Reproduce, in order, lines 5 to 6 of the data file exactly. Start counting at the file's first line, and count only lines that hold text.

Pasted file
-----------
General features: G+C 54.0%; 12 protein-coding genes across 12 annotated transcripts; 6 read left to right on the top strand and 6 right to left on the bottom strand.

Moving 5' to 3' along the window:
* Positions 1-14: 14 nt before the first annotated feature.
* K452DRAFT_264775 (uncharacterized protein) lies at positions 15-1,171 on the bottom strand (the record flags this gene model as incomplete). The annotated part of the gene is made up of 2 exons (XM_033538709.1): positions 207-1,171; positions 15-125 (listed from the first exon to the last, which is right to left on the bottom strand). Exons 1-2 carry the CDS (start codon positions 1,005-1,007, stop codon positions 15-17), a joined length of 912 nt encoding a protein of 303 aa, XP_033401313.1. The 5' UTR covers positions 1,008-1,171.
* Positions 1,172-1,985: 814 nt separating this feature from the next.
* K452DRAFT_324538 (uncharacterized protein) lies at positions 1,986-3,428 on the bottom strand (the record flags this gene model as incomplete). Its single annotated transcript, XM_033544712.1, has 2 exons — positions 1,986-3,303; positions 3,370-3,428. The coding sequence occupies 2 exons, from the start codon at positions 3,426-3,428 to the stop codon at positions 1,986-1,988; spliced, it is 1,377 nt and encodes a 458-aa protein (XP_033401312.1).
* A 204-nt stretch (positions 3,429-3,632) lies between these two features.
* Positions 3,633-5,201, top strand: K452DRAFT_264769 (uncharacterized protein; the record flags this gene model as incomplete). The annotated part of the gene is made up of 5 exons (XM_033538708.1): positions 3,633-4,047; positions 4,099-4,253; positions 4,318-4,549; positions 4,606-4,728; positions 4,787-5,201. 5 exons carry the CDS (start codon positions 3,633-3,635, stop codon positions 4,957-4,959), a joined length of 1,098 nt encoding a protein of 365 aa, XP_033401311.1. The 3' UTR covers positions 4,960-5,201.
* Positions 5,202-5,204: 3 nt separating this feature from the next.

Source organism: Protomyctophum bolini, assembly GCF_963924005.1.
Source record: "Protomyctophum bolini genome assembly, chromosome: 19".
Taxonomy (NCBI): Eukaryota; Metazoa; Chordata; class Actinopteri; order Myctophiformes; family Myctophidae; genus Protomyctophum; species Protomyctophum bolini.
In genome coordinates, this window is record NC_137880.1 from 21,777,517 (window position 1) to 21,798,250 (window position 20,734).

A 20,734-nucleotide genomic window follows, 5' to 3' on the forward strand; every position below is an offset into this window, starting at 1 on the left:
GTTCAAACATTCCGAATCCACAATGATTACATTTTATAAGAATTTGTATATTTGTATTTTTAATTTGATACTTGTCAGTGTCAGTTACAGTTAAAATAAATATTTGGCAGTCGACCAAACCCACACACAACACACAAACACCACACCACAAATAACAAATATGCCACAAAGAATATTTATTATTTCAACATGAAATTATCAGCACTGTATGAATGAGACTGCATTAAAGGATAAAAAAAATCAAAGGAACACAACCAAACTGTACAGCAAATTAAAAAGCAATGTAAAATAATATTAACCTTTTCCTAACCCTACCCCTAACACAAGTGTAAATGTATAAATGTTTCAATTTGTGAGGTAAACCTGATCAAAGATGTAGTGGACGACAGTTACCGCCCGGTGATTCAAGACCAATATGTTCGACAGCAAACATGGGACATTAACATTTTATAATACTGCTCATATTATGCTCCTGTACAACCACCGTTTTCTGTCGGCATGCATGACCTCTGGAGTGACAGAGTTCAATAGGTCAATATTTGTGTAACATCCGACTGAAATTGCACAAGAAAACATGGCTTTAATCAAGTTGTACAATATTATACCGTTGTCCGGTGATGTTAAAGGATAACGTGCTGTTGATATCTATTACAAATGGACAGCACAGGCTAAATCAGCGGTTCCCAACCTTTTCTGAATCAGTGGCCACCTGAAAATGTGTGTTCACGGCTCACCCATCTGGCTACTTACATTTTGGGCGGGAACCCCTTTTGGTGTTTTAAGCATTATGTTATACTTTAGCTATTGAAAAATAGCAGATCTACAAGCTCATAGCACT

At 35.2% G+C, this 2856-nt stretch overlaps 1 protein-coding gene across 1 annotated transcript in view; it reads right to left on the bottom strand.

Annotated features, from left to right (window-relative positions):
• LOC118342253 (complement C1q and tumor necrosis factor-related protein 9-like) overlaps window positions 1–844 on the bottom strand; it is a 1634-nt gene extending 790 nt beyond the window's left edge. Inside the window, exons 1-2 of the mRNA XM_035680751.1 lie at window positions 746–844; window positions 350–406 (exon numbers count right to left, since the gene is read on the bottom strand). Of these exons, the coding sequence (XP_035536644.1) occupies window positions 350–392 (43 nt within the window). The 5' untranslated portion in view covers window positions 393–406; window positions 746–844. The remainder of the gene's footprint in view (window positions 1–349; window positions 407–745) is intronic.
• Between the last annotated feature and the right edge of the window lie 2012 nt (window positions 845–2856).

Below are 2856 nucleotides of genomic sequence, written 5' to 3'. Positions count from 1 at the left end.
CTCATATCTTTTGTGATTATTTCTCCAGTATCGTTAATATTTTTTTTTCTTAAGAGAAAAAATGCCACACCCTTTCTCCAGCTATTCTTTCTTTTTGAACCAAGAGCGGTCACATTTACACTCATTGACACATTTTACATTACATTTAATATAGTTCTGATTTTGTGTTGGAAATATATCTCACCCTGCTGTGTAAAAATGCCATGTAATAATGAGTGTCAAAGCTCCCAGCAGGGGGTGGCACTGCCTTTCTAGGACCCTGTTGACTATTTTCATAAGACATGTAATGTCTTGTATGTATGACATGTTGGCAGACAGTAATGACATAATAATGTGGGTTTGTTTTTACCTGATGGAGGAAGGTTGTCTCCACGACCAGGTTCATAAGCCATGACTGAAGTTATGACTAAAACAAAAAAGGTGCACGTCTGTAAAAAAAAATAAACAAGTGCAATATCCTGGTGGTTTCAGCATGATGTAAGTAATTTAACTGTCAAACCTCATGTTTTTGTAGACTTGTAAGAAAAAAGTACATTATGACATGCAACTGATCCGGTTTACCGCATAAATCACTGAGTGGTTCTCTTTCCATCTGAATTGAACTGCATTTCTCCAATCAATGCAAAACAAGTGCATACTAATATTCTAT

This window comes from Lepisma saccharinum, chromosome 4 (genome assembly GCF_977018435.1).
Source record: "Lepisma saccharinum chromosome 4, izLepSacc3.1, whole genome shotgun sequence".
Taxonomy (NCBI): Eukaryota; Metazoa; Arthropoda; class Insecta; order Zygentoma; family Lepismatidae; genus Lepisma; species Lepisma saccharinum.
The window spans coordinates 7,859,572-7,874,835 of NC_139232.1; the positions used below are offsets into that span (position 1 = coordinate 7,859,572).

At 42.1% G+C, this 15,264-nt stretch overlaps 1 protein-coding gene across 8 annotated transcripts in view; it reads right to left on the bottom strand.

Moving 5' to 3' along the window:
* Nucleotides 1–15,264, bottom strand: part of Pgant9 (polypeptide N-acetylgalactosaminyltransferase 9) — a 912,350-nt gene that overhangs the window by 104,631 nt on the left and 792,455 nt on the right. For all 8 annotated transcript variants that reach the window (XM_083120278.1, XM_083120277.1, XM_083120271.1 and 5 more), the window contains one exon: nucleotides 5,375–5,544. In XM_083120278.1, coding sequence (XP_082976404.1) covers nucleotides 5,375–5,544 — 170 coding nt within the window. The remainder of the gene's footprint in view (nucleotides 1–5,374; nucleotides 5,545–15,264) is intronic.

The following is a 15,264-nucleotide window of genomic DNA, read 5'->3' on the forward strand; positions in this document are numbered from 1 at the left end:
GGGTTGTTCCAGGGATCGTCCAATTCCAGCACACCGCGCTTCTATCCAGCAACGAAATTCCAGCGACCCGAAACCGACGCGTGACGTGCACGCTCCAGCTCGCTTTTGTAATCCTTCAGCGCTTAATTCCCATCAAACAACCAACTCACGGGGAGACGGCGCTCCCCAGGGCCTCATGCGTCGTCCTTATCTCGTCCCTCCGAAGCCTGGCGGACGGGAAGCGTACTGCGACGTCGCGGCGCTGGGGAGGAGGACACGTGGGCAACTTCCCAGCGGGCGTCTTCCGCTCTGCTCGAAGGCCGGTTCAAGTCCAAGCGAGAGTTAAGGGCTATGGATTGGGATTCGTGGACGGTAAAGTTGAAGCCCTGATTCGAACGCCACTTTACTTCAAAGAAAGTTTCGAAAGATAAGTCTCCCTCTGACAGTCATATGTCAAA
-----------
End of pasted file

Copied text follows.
* Positions 1,172-1,985: 814 nt separating this feature from the next.
* K452DRAFT_324538 (uncharacterized protein) lies at positions 1,986-3,428 on the bottom strand (the record flags this gene model as incomplete). Its single annotated transcript, XM_033544712.1, has 2 exons — positions 1,986-3,303; positions 3,370-3,428. The coding sequence occupies 2 exons, from the start codon at positions 3,426-3,428 to the stop codon at positions 1,986-1,988; spliced, it is 1,377 nt and encodes a 458-aa protein (XP_033401312.1).